Predators such as a jaguar have developed a well-muscled body and powerful jaw in order to catch and crush the skull of its prey. Smaller wild cats such as the margay have unique adaptations to move through the trees as agile as the monkeys they pursue. Scorpions, spiders and some snakes have toxic poisons in order to kill their prey.
Most rainforest trees have straight trunks, with smooth thin bark, making it difficult for plant parasites to hold on to the trees. Trees are indeed important but represent only a small percentage of the organisms that exist in any forest and the complicated relationship that exists between the flora and fauna. For example, insects and bacteria play an essential role in converting dead plant and animal matter into nutrients that are quickly absorbed by the adjacent plants and tree roots. Contrary to what many people believe, the soil is very poor and shallow, and thus the role of these decomposers is extremely important to provide nutrients to sustain plant life.
Rainforests have evolved into four distinct layers of trees:
Emergent Layer – These trees are the tallest (100 to 240 feet) and are spaced wide apart in order to take full advantage of the sunlight.
Upper Canopy – In this layer, the trees grow 60 to 130 feet and receive some sunlight. It is in this layer that most of the rainforest’s animals live because of the abundant food supply found here.
Understory – This layer comprises small trees, shrubs and plants. Because of the constant shade and little air movement, the plants have evolved to adapt to this environment of low light and high humidity.
Forest Floor – Because of the lack of light, few bushes grow there, making it fairly easy for humans to walk through most parts.
It is rare to find more than one tree of the same species close together, and this adaptation ensures that a disease or insect infestation will not eradicate that species. Staggered blooming and fruiting of rainforest trees and plants ensure a year-round supply of food.
Mangroves forests are a specialized part of tropical rainforests found along the sheltered coastlines and river deltas. The trees here are able to grow in brackish water, sending out roots above the waterline in order to keep the trunk and leaves above the tideline, growing directly into the mud. It is estimated that there are 39.3 million acres of mangroves worldwide. Salt crystals move through the roots into the leaves where they are stored until such time as the leaves are shed.
These forests support a large biodiversity (range of organisms) providing a breeding ground for fish, shrimp, prawns, crabs, shellfish and snails. They are the nesting site for many shorebirds, and provide shelter and food for monkeys, fishing cats, lizards, sea turtles and fruit bats, to name but a few.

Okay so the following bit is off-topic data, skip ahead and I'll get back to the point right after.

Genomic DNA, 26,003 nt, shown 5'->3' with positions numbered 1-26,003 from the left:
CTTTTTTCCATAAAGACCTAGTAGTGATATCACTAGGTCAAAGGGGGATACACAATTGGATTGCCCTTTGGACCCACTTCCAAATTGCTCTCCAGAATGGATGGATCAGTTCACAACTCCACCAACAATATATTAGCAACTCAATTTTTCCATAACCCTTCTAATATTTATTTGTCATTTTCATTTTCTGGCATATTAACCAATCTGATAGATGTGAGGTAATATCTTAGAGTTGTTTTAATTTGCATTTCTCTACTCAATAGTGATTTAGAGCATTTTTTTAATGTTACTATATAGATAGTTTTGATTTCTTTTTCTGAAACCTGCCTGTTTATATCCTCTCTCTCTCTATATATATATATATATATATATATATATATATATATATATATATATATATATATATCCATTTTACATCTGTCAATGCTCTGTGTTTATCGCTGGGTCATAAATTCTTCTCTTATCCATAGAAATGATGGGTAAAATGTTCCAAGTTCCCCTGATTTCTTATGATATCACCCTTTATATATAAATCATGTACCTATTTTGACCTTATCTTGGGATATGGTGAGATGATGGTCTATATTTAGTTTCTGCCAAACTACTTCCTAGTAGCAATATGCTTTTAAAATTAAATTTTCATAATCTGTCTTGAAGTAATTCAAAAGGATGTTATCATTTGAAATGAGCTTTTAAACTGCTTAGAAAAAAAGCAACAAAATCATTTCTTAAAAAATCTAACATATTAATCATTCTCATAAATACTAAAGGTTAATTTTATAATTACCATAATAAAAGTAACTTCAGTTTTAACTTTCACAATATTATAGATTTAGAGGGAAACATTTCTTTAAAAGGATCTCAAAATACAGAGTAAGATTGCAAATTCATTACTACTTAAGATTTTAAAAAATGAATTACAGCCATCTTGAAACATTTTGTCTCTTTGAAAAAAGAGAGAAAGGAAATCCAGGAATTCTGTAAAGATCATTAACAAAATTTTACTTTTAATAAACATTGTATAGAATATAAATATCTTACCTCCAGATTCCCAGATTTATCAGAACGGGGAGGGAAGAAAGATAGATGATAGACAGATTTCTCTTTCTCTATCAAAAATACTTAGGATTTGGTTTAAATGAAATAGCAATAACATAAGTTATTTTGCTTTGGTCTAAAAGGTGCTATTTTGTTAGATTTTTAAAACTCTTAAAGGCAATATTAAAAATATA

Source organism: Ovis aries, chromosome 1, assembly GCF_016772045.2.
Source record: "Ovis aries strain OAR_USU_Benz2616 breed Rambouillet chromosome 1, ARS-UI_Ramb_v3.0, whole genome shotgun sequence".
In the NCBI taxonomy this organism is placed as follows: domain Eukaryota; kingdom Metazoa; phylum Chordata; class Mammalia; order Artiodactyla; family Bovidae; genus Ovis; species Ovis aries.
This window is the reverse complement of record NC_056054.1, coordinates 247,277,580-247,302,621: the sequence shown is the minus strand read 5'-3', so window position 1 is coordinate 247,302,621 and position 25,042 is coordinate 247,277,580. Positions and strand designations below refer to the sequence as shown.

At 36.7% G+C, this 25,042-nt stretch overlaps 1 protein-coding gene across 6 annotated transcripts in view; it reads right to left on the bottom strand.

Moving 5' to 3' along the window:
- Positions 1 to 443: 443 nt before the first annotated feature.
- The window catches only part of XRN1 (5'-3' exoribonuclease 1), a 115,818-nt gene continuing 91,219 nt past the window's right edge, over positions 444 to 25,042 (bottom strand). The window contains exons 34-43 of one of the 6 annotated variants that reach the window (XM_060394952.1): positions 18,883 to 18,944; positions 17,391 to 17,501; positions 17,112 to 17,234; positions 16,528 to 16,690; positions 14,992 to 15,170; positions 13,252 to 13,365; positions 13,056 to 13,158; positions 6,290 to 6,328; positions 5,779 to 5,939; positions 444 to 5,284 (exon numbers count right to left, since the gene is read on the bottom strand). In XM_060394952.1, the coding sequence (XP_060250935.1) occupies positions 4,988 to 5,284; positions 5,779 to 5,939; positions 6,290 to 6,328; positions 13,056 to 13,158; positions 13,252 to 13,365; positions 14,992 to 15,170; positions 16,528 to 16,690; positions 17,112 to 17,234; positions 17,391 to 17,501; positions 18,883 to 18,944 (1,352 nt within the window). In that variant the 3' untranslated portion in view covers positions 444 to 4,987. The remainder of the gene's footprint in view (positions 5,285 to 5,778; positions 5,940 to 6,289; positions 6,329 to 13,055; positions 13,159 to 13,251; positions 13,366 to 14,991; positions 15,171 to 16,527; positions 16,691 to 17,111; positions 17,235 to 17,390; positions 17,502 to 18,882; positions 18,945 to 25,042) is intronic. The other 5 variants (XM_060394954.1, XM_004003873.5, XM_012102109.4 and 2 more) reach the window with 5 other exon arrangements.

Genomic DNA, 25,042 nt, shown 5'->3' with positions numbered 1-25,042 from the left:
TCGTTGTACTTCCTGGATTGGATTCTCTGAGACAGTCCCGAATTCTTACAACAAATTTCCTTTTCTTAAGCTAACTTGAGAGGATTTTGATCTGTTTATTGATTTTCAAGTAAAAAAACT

Mangrove forests are considered one of the most threatened habitats in the world because of pollutants such as crude oil, sewage and toxic wastes; artificial dikes and sea walls cause flooding; the wood is being cut down to provide a high grade of charcoal. Mangroves are also being filled in as a form of mosquito control and to provide land for development projects.
Effects of Global Warming on Tropical Forests
- Although scientists state that the tropical rainforests are responsible for producing 40% of the Earth’s oxygen, we are losing a piece of rainforest the size of a football field every second!! That equates to 31 million football fields of rainforest disappearing forever every year!
- The destruction of the world’s rainforests is creating mass extinction of animals and plants that exist only in this unique habitat, and also is destroying the homes of many indigenous peoples.
- According to The Nature Conservancy “rainforests act as the world’s thermostat by regulating temperatures and weather patterns; one-fifth of the world’s fresh water is found in the Amazon Basin, and rainforests are critical in maintaining the Earth’s limited supply of drinking and fresh water”.
- One of the major causes of global warming is the destruction of rainforests, which coincidentally exist in some of the poorest nations on Earth. We know this and yet the slaughter continues unabated.